Here are a few reports that I have produced using Flotilla that show some of its capabilities:

    Performance characteristics of a 260t displacement SES
    http://www.cyberiad.net/library/pdf/giam260a0.pdf

    The hydrodynamic resistance, wave wakes and bottom pressure
    signatures of a 5900t displacement air warfare destroyer
    http://www.cyberiad.net/library/pdf/nibberluna0.pdf

    The wave resistance of a model ACV
    http://www.cyberiad.net/library/pdf/everest_acv.pdf

    I'm at the point of turning these into examples to go along with the various versions. There will also be some exercises for students.

    I think that users will like the ability to estimate ship component weights. For example, there will be options to allow estimation of the structural weight of aluminium catamarans, steel monohulls, etc. I am using "standard" weight components used by the US navy and some other organisations, e.g.
    100 Structure
    200 Propulsion
    ...
    700 Armaments

    The program will also allow estimation of the range of the vessel once the weights are known and the amount of fuel can be estimated.

    I don't plan to output any graphics through Flotilla. Users will have to use gnuplot, Matlab, Scilab, or similar, to display results produced by Flotilla. I will, however, release a small program that produces wave pattern graphics like those shown in the reports given above.

    If I had a financially-capable brain, I'd give you an idea of what I'll be charging, but at this stage I honestly don't have any idea.

    All the best,
    Leo.
     
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  9. julien
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    julien New Member

    Thank you all for your answers.
    I can't wait to see Flotilla!

    The thing is that as I explained to you before I am doing a multi-objective optimisation and therefore I must have an approach that takes into account the interdependance of the attributes to optimise.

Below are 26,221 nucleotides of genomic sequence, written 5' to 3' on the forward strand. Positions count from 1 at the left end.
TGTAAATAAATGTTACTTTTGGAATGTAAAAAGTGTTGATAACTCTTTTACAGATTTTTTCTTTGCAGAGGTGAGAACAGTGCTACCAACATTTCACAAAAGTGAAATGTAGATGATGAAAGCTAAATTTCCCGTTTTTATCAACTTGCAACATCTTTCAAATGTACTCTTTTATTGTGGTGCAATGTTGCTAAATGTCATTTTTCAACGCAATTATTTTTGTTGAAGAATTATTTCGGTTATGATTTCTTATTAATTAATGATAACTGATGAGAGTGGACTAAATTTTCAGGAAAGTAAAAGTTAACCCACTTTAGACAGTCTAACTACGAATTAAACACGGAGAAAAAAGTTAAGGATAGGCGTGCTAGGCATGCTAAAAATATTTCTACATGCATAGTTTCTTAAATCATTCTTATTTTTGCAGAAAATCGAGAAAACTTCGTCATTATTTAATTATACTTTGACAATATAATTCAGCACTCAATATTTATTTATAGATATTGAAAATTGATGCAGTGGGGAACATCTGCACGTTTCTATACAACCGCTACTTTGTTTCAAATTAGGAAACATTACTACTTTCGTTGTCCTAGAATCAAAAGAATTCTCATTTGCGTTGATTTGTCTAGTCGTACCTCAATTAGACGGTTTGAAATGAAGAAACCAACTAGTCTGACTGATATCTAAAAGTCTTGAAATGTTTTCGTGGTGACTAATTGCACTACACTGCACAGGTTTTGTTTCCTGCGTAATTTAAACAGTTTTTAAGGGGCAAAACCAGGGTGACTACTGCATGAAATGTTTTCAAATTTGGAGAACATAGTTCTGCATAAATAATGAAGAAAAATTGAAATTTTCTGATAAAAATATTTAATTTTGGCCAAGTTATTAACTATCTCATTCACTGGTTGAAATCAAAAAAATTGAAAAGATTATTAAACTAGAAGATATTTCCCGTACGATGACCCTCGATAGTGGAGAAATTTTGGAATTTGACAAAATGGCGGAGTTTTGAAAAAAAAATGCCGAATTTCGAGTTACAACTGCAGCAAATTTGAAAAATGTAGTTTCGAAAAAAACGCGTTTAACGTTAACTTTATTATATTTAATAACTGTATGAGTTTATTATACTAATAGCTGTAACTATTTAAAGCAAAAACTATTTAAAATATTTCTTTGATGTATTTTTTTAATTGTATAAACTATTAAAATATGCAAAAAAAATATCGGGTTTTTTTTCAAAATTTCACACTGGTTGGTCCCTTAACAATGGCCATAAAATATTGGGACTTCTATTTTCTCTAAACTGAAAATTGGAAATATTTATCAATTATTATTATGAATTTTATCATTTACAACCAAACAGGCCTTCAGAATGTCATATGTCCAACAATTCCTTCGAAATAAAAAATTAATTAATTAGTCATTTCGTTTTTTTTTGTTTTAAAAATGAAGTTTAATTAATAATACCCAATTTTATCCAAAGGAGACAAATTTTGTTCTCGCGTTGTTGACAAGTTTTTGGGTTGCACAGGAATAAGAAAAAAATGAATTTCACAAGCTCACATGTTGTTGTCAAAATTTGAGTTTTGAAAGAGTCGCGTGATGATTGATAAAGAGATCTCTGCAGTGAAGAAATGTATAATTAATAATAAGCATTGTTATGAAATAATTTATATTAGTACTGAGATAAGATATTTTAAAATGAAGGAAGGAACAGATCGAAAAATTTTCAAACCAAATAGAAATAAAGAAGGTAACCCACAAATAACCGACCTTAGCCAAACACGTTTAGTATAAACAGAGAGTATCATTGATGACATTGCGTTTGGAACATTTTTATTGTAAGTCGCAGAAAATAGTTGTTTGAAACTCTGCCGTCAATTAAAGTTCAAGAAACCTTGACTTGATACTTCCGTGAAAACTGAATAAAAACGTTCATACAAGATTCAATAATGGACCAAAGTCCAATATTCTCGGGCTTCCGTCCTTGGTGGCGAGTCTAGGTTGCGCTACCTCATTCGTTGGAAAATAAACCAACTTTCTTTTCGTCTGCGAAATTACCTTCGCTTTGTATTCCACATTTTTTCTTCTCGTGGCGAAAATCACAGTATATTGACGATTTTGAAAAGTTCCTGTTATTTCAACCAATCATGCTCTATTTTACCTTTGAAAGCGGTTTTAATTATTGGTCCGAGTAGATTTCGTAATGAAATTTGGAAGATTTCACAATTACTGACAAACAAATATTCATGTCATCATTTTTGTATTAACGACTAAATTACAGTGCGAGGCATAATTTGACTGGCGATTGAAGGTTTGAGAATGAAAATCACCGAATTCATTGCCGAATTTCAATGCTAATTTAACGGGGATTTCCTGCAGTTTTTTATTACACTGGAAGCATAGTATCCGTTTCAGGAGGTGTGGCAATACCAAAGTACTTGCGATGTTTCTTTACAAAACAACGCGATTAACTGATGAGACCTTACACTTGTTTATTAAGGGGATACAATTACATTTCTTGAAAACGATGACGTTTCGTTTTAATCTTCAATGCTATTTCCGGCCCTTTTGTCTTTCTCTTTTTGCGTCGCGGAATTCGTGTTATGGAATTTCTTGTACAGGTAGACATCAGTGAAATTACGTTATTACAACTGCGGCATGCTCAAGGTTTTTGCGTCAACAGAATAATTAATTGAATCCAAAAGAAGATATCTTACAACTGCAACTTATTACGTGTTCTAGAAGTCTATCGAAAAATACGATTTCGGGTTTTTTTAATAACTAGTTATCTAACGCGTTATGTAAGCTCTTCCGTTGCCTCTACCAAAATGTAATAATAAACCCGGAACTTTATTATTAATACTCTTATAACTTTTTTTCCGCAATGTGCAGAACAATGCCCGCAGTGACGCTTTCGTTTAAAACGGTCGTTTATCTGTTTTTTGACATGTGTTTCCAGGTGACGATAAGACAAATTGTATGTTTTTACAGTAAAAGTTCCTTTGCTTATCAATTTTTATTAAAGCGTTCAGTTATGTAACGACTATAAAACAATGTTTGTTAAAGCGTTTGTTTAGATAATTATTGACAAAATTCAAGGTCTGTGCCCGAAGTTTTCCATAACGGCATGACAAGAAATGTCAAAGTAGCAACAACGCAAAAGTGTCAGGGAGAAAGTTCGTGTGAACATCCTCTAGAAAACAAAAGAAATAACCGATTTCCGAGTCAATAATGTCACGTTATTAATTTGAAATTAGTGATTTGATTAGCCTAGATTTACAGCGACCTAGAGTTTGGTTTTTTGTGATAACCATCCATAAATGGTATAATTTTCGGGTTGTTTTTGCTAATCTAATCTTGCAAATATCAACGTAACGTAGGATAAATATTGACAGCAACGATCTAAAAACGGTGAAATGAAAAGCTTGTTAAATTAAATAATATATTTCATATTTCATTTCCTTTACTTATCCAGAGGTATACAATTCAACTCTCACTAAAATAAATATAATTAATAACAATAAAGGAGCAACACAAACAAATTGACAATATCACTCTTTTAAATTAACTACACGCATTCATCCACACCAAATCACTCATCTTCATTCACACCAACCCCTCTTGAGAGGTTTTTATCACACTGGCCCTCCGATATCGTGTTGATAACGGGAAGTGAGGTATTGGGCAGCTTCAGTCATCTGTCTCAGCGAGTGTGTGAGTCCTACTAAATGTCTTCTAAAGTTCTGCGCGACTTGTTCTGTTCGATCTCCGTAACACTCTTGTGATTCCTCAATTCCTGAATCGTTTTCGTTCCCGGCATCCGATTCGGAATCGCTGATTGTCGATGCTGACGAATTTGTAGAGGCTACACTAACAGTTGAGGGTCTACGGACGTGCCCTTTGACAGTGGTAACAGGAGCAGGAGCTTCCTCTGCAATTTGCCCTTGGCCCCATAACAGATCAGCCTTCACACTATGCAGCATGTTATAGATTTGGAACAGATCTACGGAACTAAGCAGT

If I use Godzilla, it will only solve for min resistance...

    I am a bit desapointed because I though that using VBA with the "Shell" command followed by a "sendkeys" I would be able to control Michlet but apparently not...

    But I am abviously still a big fan of michlet!

    Thank you
     
  10. volodim
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    volodim New Member


    Hello,

    I'm a friend of julien and I've developed a program to automate julien's task on Michlet. As it helped julien, it may interest other people here on this forum.
    However, since you plan to release a non-free version of your software in the future to automate this kind of work, it is fair to ask if I can share this tool on this forum or not.

    Bear in mind that all this tool does is send a combination of keys to Michlet so that the user does not have to do it himself, it does not alter in any way your program.
     
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  11. Leo Lazauskas
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    Leo Lazauskas Senior Member